When the Panamanian golden frogs at the Cheyenne Mountain Zoo sit stock still, they look more like rubber toys than animals. Scientists fear that rubber toys may be all that's left of this and hundreds of other species of frogs soon, due to a killer fungus that is decimating amphibians worldwide.
The zoo announced Monday that it is part of The Amphibian Rescue and Conservation Project being launched by eight zoos and research institutions.
Frogs face shrinking habitat, pesticides that make them sprout extra legs, and Prozac-spiked water. But the crisis is caused by the chytrid fungus. Experts think 122 species are gone forever, primarily because of the fungus, which was spread by human activity.
There are about 6,000 species of amphibians, said veterinarian Della Garelle, the director of conservation and animal health at the zoo, and a third of those species could disappear.
Soon, The Amphibian Rescue and Conservation Project will dispatch teams of veterinarians, keepers and educators to the jungles of Panama. They are racing to a region where the chytrid fungus hasn't yet struck.
Their mission will be to capture as many species of frogs as they can - they hope for 20 to 40 - and create captive breeding populations in Panama with frogs that haven't been infected. Researchers want to know if the natural bacteria from healthy frogs can be used to fight off the fungus.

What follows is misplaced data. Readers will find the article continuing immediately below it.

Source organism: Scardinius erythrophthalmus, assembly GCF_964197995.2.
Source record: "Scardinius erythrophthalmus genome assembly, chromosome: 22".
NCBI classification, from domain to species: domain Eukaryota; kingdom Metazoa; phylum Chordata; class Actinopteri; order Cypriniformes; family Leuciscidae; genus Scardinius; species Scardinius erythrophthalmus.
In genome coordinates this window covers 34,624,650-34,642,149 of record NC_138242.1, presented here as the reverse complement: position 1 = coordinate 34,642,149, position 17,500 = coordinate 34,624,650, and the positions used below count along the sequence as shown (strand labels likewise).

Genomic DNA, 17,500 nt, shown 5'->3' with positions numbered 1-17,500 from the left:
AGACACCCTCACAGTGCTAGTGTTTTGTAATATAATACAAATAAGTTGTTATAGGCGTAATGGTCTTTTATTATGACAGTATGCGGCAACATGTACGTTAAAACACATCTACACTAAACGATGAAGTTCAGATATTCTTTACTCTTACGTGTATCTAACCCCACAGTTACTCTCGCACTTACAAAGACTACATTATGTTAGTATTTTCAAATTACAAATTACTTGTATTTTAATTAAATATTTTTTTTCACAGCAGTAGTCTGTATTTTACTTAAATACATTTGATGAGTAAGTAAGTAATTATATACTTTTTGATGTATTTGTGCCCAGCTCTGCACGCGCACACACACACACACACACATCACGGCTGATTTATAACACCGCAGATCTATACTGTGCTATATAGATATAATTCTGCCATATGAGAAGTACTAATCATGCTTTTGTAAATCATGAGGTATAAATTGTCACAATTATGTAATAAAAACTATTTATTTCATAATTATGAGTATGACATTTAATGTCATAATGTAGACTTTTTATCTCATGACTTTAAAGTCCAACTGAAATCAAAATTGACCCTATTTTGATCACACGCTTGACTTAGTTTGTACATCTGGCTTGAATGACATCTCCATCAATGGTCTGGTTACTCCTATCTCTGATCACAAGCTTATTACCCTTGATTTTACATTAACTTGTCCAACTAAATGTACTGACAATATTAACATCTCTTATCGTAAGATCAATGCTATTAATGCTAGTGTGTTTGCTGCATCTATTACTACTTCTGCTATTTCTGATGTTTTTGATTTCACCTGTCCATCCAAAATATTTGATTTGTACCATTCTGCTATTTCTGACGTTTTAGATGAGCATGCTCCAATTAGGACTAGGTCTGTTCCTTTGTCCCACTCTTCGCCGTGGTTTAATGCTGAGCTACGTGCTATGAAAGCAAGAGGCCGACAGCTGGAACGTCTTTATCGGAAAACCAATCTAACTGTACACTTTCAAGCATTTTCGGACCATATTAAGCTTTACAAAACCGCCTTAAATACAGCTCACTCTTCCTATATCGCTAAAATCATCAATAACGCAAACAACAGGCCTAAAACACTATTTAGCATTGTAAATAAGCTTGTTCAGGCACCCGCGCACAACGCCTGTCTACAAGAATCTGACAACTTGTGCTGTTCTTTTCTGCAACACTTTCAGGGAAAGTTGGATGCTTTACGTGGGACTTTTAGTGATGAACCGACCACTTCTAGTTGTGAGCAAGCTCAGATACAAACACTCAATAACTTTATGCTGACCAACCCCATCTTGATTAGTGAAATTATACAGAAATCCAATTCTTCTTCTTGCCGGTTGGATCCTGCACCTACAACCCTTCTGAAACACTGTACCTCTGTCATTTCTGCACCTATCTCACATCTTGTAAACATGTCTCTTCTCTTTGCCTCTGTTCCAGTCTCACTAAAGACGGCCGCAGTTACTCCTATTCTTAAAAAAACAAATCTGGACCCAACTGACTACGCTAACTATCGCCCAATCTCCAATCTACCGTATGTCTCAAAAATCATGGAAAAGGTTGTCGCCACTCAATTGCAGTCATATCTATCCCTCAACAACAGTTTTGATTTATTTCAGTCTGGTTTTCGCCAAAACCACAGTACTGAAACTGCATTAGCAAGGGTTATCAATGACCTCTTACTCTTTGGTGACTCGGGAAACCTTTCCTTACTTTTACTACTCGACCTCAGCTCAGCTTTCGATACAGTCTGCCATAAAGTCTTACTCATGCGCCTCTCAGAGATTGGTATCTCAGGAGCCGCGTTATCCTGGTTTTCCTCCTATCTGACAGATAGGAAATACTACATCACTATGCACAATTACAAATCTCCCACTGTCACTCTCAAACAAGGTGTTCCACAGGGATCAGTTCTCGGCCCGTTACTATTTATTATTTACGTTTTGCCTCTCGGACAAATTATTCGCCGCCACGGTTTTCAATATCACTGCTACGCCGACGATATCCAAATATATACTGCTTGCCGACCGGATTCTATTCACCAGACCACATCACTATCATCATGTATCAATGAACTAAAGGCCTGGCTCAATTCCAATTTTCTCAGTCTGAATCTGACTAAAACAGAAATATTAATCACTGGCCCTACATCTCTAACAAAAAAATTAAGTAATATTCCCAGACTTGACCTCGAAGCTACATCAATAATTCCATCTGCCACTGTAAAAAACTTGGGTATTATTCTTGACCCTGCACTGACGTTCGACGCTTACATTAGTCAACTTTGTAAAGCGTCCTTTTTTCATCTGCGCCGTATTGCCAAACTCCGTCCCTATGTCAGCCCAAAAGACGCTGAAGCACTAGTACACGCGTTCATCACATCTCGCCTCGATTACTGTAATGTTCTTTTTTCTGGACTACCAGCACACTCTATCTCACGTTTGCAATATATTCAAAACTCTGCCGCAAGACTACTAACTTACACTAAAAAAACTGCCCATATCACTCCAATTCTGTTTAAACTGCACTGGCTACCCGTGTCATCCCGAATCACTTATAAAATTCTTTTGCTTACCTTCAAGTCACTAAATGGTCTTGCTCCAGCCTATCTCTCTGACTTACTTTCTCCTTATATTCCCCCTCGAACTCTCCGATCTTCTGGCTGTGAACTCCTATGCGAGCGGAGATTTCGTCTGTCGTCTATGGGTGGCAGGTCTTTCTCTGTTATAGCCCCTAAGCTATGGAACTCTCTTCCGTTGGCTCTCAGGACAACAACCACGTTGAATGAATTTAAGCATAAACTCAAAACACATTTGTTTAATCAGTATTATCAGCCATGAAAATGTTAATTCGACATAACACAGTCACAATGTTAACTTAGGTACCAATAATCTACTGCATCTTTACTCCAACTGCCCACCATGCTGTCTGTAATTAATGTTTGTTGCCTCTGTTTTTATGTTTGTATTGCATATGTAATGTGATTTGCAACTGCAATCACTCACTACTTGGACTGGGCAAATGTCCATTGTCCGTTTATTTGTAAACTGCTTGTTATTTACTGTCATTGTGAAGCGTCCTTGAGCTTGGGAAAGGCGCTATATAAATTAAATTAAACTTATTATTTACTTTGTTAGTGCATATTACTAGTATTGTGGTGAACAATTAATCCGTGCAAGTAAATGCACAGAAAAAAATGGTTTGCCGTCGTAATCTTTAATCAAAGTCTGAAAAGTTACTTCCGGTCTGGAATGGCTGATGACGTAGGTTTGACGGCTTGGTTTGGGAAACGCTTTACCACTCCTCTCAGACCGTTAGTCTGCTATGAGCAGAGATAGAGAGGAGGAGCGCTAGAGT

The goal, Garelle said, is to find a cure for chytrid and then release the frog species they rescued back into the wild.
The Cheyenne Mountain Zoo helped envision the project along with the National Zoo in Washington, D.C., said zoo spokesman Sean Anglum. Because it's a private nonprofit that doesn't use public funds, the Cheyenne Mountain Zoo could bankroll the emergency effort while other institutions spend months or years jumping through government hoops.
Anglum said he didn't know how much money the zoo is spending on the project.
The zoo has a history of successfully releasing endangered animals back into the wild.
One achievement is its breeding program for the Wyoming toad, an amphibian that lives in the wild inside only one nature preserve. Several zoos are trying to save the Wyoming toad, but the Cheyenne Mountain Zoo reported it was the only one to release animals back into the wild last year.
The zoo will also try to safeguard the Boreal toad (Colorado's only alpine toad) and Mantella frogs from Madagascar in its Amphibian Conservation Center.
The zoo Monday also unveiled an exhibit of frogs inside the Aquatics building called "Leaping to the Rescue."
• Throw drugs in the trash instead of the toilet.
• Use organic fertilizer and weed killers.
• Preserve wetland habitats.
• Acquire pets from reputable captive breeding programs that aren't collecting from the wild, and don't release pets into the wild.
• To learn more go to amphibianrescue.com
Why Save Frogs?
Early warning system
Amphibians - frogs, toads, newts and salamanders - are very sensitive to environmental change because of their permeable skin. They alert humans when things are going awry. For example, changes in frogs can indicate the effects of fertilizers at levels so low we can't test for it.
Amphibians are used in hundreds of labs for the benefit of humans, and may be of help for diseases including AIDS and diabetes.
A world without frogs would be overrun by flies and mosquitoes.